TEN volunteers at WWF-South Pacific are determined that the age old practices of composting must not pass but thrive in Fiji.
Making 'green gold or black gold' is both a practical and ecologically friendly approach to managing waste, proven time and again.
It's great for the garden, the planet, family finances and the nation's economy.
For the garden, the nutrient rich decayed organic material is believed to do a better job than synthetic fertilisers for a combination of reasons.
It releases nutrients much slower into the soil, less fertilisers run-off to pollute waterways, helps sandy soil retain water and builds good root systems to name but a few. This makes for a dirt cheap, healthy, thriving garden. In recycling organic materials back into the soil, efficiently managed household waste minimises the work and costs borne by municipal councils in garbage collection and ultimately government expenses in managing waste.
"Our message is simple - we must individually learn to manage our waste, not all household waste is rubbish-though it may look like that.
"It costs very little to start up!
"The initial cost of a compost bin is about $80, or you can make your own from useful carpentry scrap at home," volunteer Akanisi Lomaloma said.
Spotting a compost bin lying about the WWF South Pacific office, the group of young men and women decided to roll out their composting initiative, beginning at the office.
They set up the two compost bins, in a small corner of the WWF- South Pacific Suva office, on a Saturday morning after a 10 kilometres walk to raise funds for group activities. We enjoyed it immensely! Working together as a team in setting up the bin and teamwork is an added value to enjoy. This is something families, communities, friends, church groups or just about any group of people can work on together," Lomaloma said.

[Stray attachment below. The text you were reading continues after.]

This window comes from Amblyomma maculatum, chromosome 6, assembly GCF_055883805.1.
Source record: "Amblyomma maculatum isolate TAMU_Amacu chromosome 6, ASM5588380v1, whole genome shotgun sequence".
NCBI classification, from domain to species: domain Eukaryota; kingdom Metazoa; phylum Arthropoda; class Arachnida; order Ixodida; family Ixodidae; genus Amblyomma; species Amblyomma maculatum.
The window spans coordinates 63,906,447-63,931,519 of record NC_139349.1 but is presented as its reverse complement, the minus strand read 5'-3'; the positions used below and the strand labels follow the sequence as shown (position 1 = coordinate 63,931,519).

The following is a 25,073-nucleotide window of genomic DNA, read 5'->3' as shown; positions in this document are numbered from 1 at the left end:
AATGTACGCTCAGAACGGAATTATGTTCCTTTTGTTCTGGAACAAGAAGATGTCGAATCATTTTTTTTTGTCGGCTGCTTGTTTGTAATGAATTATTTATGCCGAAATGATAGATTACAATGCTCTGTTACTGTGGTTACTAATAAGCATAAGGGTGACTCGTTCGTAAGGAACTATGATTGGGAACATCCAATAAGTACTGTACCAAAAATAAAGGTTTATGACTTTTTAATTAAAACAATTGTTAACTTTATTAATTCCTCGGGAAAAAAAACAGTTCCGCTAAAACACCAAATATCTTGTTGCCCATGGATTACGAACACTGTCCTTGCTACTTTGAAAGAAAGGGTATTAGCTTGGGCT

"With the rising cost of living these days affording fertiliser for the garden can be irksome to think about so many will practically do without and lose out on the abundance the land can provide for the family meal and income if they apply fertiliser.
"And it's right there in our face — organic waste that we often just place in the garbage bag, sealed away as rubbish waiting for the town's garbage collector to come by and pick up.
"It's not rubbish, its black gold, a treasure that can transform our plain backyard into a gardener's delight.
From the WWF-South Pacific office, volunteers have mapped out a plan for the installation of compost bins at senior citizens' homes and orphanages.
And to demonstrate the usefulness of composting, volunteers will simultaneously set up box farms to complement compost bins — so compost manure is directly transferred to vegetable gardens.
"When the garden is in bloom then we realise the wonders of good compost," she said.
"It is an inexpensive greening initiative, a perfect solution for waste management."
The compost initiative is one of several outlined in the Volunteers 2013 financial year work plan.
The Volunteers Program first rolled out at WWF South Pacific in 2011.
nTheresa Fox is a communications officer for WWF South Pacific Programme.